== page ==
Space Oddities: Over-the-top Renovations Only a Seller Could Love

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Why yes, that is a $250,000, stainless steel three-story slide in the living room. 

When it comes to value-adding renovations, spa bathrooms, Viking stoves, brass fixtures and soundproofing come to mind. But a stainless steel, comic-book-style slide that spans three floors? Not so much.

But that’s exactly what Manhattan-based architect David Hotson was commissioned to design in 2009, in a one-of-a-kind residence inside a converted 19th-century building on Nassau Street.

Hired to design playful interiors on the building’s top four floors, which added up to some 6,600 square feet, Mr. Hotson installed “surreal” elements throughout the four-story penthouse, including a seamless 80-foot mirror-polished, stainless steel tubular slide, which begins at the lacquer-painted attic and ends at the library on the main level, with a “local stop” on the third floor.

The estimated cost of the cylindrical helical slide with windows for drive-by vistas: $250,000.

Mr. Hotson also added a climbing wall by installing colorful pegs to a 50-foot steel column that ran through all floors, as well as an integrated ladder between the kitchen and the next level’s home office. From start to finish, the project spanned three years.

The place certainly stands out among today’s cookie-cutter hotel lobby chic, but there’s a downside to traveling so far out of the box: you might want to sell the place at some point.

A West 23rd Street loft with an all-black apartment. (Credit: Michael Weinstein)

A West 23rd Street loft with an all-black apartment. (Photo: Michael Weinstein)

While a new bathroom can add 10 percent to a home’s sale price, it’s probably best if it’s not top-to-bottom black. Walk into Cindy Gallop’s 3,750-square-foot loft at 213 West 23rd Street—converted from what was once the YMCA’s men’s locker room—and you might think you’ve walked into a trendy bar somewhere in Shanghai, which is exactly what Ms. Gallop was going for.

The walls and ceilings are painted in a glossy noir with the floors covered in a lush black carpeting. Different textures of black, including gravel, were also incorporated throughout.

There are black mosaic tiles, black pebbles and a Limited Edition Gucci Cruiser Bicycle with Gucci leather features, including an oversized messenger bag. Afraid that the $6,300-plus bike might be stolen if she pedals through Chelsea, Ms. Gallop is content to take short spins through the loft.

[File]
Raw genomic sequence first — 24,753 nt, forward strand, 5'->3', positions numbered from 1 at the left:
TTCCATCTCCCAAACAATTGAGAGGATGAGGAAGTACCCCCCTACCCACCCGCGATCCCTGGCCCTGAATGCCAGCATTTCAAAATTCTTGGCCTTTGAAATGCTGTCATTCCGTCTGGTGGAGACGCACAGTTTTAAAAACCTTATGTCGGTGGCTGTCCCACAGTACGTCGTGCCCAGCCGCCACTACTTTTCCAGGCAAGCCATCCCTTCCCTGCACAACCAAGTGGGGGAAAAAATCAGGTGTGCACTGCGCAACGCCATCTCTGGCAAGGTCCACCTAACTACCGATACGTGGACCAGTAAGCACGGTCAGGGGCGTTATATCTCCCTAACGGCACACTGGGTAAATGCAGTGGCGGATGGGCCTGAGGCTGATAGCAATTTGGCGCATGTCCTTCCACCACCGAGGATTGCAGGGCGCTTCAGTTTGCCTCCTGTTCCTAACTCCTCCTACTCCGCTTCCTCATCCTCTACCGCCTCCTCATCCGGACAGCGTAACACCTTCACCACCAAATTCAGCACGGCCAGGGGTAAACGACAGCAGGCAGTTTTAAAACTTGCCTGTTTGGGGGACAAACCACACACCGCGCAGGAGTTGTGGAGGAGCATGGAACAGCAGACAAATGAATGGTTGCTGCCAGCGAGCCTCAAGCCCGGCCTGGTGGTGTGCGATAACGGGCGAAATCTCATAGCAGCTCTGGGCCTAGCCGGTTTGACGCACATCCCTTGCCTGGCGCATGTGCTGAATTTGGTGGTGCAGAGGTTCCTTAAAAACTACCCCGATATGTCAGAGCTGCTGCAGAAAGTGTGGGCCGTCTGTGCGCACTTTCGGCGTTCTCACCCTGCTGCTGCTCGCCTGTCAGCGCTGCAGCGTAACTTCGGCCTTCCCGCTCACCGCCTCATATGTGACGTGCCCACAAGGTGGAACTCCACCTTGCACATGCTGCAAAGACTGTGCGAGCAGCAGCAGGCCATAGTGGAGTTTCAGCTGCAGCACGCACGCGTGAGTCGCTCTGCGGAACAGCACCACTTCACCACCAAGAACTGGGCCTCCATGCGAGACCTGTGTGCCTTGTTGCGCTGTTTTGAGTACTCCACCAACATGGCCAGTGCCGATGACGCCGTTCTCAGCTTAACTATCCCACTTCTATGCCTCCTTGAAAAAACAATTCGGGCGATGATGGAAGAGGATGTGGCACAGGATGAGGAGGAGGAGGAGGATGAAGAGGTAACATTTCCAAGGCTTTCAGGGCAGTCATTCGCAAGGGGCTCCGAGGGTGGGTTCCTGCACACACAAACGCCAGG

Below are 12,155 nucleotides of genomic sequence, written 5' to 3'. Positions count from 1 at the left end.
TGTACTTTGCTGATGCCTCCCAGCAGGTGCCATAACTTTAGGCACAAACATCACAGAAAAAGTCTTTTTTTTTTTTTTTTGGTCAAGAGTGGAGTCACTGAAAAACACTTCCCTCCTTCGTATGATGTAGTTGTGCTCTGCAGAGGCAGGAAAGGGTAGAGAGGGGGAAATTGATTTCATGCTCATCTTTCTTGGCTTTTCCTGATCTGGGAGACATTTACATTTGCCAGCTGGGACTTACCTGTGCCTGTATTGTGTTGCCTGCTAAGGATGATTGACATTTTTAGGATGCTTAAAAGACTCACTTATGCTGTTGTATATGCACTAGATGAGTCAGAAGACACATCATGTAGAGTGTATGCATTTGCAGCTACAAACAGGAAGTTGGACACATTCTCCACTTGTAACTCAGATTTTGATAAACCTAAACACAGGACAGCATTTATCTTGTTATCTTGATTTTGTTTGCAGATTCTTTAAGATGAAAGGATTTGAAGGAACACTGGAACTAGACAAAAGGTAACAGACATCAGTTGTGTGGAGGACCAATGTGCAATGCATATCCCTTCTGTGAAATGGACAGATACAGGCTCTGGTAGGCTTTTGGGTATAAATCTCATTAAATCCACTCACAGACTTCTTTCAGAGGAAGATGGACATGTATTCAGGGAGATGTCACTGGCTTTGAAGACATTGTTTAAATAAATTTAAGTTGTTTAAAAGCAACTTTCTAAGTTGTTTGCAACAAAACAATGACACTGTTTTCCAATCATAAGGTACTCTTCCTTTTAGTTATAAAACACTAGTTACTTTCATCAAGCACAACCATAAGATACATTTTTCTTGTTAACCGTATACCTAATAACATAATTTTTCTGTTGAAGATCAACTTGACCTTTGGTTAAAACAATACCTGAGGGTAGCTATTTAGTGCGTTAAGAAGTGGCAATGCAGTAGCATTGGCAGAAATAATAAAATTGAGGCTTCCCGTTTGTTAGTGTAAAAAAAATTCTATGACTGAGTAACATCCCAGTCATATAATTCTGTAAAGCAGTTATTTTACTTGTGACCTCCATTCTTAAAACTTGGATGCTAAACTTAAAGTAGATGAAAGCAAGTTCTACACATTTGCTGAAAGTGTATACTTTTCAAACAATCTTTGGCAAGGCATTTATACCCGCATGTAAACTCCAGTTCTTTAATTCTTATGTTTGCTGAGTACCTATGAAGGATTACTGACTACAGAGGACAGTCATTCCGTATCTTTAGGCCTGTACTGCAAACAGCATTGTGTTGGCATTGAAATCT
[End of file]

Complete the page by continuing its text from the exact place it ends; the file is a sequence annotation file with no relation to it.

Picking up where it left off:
On each side of the large open bathroom’s entry are two Lucite Yves St. Laurent sculptures by Sylvie Fleury. The first was purchased for an unbelievably low price at a silent auction (Ms. Gallop was the only bidder). A few years later, when Ms. Gallop reached out to the New York YSL store in need of a recommendation for repairing the some of the sculpture’s neon lights, she was gobsmacked to learn that there was another sculpture in the shop’s basement, which the store later presented to her as a gift.

The Notorious B.I.G’s “Nasty Girl” music video was shot at this bachelorette pad with guest appearances from the likes of Pharrell, Naomi Campbell and Usher—and the bathroom’s enormous bathtub, which fills from a spigot on the ceiling, has been, at various intervals, filled with celebs, too.

Ms. Gallop told the Observer that she instructed her designers Stefan Boublil and Gina Alvarez of The Apartment creative agency to create “something that looked like a sexy nightclub or sex dungeon filled with erotica that would encourage sexual encounters with many of my male visitors.

“They followed my vision right down to the last detail,” she said. “I loved it from the start.”

A high-powered advertising consultant and founder of the MakeLoveNotPorn movement, who was at one time the chairwoman of Bartle Bogle Hegarty, Ms. Gallop is now listing her loft exclusively with Town Residential for $5.25 million.